Rethinking the Street as Space of Mobility, Rights, and (In)Justice



Prytherch draws from wide-ranging debates on the politics of mobility—in transport geography and mobilities studies—to approach the street not merely as infrastructure for movement but also as social space. Linking innovative writings on mobility to those on public space, he interprets access to street as fundamental to the “right to the city.” And while the task of delineating rights remains critical, he suggests a greater challenge is defining what might constitute a more “just street.” The chapter situates emerging writings on mobility justice within a broader literature on social justice in political philosophy, critical geography, and the law to offer an encompassing—yet necessarily bounded—concept of a right to a more just street. He defines a just street as one that fairly distributes the rights and responsibilities of mobility in the public sphere, maximizing access for all while reducing inequity between people and the modes they choose to travel, produced through transparent and democratic decision-making that enhances the capabilities of diverse individuals to enjoy a good life without depriving present or future generations (human and nonhuman) of theirs.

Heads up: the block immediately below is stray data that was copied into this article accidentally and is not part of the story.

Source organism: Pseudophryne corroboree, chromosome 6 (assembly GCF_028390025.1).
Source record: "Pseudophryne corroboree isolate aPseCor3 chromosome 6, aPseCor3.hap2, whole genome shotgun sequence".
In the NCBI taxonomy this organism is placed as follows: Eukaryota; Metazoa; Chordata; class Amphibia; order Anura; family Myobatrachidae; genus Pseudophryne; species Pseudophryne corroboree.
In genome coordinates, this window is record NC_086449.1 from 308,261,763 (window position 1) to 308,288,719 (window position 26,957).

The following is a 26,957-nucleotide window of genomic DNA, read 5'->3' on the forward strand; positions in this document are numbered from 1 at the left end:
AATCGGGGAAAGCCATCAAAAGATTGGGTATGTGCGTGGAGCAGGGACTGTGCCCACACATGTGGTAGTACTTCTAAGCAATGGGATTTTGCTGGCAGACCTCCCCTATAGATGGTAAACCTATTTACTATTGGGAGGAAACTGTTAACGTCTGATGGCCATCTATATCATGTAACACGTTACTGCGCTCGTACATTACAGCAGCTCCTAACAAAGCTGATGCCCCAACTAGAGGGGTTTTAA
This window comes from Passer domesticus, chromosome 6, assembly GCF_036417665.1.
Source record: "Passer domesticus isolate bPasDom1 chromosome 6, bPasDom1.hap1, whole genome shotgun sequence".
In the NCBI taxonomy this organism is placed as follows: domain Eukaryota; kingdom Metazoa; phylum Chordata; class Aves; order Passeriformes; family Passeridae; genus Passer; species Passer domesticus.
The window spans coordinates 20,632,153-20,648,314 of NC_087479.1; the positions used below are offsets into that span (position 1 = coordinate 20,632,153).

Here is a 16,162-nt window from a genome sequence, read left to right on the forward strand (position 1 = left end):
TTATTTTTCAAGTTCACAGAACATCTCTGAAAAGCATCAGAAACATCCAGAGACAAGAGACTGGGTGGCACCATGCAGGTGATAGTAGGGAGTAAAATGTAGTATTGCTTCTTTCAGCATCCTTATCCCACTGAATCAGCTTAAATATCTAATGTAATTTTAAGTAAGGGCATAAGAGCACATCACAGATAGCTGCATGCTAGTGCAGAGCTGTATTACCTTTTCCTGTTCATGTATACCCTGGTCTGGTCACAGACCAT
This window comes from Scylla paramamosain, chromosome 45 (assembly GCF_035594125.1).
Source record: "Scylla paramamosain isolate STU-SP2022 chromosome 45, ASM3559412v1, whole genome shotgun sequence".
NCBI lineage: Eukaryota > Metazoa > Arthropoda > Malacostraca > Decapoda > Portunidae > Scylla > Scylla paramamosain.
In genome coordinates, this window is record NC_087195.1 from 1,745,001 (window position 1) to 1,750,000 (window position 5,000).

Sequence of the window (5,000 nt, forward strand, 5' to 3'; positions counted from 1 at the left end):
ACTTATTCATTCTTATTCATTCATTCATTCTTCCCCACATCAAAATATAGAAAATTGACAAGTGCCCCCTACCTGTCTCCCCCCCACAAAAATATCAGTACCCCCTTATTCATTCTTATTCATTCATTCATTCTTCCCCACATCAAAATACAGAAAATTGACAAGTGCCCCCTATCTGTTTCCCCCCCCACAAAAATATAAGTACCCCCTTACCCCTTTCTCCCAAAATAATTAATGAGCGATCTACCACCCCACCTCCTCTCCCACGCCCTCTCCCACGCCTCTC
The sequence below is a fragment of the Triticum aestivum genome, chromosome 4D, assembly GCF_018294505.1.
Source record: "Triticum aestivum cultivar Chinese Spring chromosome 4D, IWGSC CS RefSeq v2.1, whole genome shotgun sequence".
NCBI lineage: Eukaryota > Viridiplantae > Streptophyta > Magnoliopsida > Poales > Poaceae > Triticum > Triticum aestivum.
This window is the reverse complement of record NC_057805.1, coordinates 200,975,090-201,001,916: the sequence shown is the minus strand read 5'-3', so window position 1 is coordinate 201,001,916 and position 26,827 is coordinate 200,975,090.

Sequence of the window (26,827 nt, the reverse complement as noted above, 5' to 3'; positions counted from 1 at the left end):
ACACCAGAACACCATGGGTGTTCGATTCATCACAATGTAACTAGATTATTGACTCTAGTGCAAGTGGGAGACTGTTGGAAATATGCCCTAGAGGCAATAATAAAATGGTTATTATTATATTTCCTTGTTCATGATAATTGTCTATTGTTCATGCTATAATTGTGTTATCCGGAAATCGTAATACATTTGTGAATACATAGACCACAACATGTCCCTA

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Copyright information

© The Author(s) 2018

Authors and Affiliations

  1. 1.GeographyMiami UniversityOxfordUSA

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